Electrochemical deposition of green rust on zero-valent iron
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Perchloroethylene (PCE) is a toxic contaminant that has been introduced into the environment over many years through industrial and agricultural wastes. Research has been done in the past to investigate PCE degradation by zero-valent iron (ZVI), green rust (GR) and a mixture of both. The combination of ZVI and green rust has been reported to be more effective for degrading PCE than either of them alone. Forming green rust electrochemically has the potential for depositing GR more effectively on the surface of ZVI where it will be able to more easily transfer electrons from ZVI to contaminants such as PCE. Therefore, the goal of this research was to determine the feasibility of electrochemically depositing green rust on zero-valent iron and to characterize it in terms of its composition, crystal properties and amount produced. XRD analysis was conducted to determine composition and crystal properties and a procedure was developed to measure the amount produced. Equipment was constructed to deposit green rust electrochemically onto ZVI. A chain of experiments with varying voltage, pH, time and amounts of ZVI were conducted to determine feasible experimental conditions for GR formation. Then, a method was developed to accurately measure the amount of surface oxides of iron deposited on the zero-valent iron substrate. This method was tested and found useful for measuring iron in: i) standard solutions of soluble iron with different concentrations of reagents; ii) suspensions with solid iron hydroxides by themselves; and iii) suspensions with solid iron hydroxides and ZVI. Electrochemical experiments were conducted and the amounts of iron hydroxides deposited on the ZVI surface were measured. XRD analysis of the deposits on the surface was conducted and the patterns of XRD-peaks were compared to that of type 2 Â sulfate green rust.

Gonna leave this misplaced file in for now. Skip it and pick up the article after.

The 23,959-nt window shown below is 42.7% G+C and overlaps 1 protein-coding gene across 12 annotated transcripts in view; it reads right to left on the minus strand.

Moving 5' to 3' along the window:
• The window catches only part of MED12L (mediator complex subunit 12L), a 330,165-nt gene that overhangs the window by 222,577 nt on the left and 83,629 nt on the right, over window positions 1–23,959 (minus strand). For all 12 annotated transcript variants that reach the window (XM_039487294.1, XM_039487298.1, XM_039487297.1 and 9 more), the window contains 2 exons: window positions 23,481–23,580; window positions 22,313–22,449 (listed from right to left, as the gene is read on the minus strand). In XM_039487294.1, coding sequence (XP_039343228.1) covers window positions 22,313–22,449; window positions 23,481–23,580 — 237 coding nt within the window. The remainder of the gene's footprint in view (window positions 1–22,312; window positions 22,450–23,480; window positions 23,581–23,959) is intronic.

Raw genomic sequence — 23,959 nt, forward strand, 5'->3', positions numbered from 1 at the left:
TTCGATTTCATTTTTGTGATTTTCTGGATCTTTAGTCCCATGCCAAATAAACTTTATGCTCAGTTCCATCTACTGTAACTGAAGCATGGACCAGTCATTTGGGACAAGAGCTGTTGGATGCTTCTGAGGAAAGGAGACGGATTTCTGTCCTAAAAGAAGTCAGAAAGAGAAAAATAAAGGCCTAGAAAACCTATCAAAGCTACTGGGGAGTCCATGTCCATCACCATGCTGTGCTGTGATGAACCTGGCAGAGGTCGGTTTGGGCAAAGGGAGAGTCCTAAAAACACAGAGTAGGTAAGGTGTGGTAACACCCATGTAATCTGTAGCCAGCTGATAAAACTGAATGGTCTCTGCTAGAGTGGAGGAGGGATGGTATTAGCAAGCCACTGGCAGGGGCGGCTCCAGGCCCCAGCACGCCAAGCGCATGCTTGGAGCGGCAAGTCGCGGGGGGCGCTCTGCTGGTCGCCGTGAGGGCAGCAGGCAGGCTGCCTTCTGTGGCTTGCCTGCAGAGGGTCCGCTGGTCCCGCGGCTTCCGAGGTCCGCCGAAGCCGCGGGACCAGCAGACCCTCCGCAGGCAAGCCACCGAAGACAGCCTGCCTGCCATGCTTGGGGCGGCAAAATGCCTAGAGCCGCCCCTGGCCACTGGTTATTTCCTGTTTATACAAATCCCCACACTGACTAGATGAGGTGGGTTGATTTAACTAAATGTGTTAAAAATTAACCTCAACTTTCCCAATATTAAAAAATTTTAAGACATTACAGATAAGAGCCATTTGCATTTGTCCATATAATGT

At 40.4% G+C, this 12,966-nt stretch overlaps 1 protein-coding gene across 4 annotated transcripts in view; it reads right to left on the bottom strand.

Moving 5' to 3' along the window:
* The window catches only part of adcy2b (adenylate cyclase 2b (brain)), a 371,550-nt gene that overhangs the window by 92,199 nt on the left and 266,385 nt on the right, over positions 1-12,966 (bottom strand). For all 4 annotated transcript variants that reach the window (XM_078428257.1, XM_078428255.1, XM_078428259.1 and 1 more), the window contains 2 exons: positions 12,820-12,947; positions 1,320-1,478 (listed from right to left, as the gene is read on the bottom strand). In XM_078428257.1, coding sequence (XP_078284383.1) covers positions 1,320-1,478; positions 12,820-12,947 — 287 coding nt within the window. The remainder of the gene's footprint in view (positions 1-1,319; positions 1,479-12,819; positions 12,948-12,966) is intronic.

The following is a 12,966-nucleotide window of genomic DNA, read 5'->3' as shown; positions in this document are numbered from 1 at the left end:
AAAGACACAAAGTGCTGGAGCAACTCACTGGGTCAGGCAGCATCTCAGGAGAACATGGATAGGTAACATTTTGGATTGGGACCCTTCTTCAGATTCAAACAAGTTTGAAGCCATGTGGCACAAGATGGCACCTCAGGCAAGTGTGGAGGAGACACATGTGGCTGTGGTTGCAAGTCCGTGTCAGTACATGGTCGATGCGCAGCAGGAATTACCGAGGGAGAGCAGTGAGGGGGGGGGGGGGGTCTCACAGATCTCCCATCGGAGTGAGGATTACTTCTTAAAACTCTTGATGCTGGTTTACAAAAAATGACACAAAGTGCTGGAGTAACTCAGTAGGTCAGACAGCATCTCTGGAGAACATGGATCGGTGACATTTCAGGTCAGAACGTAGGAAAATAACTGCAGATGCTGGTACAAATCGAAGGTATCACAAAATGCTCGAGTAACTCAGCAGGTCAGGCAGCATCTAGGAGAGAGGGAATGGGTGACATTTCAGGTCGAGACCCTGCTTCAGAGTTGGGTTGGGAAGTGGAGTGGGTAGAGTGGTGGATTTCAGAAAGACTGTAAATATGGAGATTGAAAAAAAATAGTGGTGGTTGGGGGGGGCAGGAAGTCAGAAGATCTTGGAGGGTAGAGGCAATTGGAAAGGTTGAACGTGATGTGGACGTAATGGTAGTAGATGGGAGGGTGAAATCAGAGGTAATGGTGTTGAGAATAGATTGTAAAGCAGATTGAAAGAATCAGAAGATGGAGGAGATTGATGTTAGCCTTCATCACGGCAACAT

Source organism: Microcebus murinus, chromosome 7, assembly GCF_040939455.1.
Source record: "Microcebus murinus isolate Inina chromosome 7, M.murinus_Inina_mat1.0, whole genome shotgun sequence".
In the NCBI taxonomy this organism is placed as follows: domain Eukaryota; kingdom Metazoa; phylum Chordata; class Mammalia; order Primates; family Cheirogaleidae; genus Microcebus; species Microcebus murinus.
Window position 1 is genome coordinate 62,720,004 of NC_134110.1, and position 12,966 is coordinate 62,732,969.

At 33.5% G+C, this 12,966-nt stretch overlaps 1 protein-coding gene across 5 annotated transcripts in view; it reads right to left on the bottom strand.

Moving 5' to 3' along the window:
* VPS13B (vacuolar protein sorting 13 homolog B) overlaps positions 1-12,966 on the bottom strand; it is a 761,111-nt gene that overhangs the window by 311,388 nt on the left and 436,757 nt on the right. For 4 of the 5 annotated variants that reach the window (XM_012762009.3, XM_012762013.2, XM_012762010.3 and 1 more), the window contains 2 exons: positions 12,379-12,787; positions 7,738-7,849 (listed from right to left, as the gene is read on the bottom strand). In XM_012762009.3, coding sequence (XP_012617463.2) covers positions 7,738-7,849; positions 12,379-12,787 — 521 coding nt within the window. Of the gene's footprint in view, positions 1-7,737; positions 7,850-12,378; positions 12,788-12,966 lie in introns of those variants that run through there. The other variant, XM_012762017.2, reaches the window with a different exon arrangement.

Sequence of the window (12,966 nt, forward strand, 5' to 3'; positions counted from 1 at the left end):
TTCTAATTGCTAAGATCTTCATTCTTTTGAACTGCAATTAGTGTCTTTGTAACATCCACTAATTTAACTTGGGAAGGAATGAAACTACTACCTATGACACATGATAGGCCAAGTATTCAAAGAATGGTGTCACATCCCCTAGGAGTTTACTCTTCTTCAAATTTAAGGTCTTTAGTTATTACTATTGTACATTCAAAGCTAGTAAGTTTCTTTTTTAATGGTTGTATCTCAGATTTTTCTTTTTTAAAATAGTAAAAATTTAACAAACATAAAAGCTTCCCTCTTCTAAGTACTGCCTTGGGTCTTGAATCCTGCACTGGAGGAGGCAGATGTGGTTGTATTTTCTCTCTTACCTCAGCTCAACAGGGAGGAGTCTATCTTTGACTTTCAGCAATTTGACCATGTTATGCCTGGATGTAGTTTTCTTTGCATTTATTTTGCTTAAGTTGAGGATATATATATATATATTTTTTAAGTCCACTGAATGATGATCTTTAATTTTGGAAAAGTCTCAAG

Kulkarni, Dhananjay Vijay (2005). Electrochemical deposition of green rust on zero-valent iron. Master's thesis, Texas A&M University. Texas A&M University. Available electronically from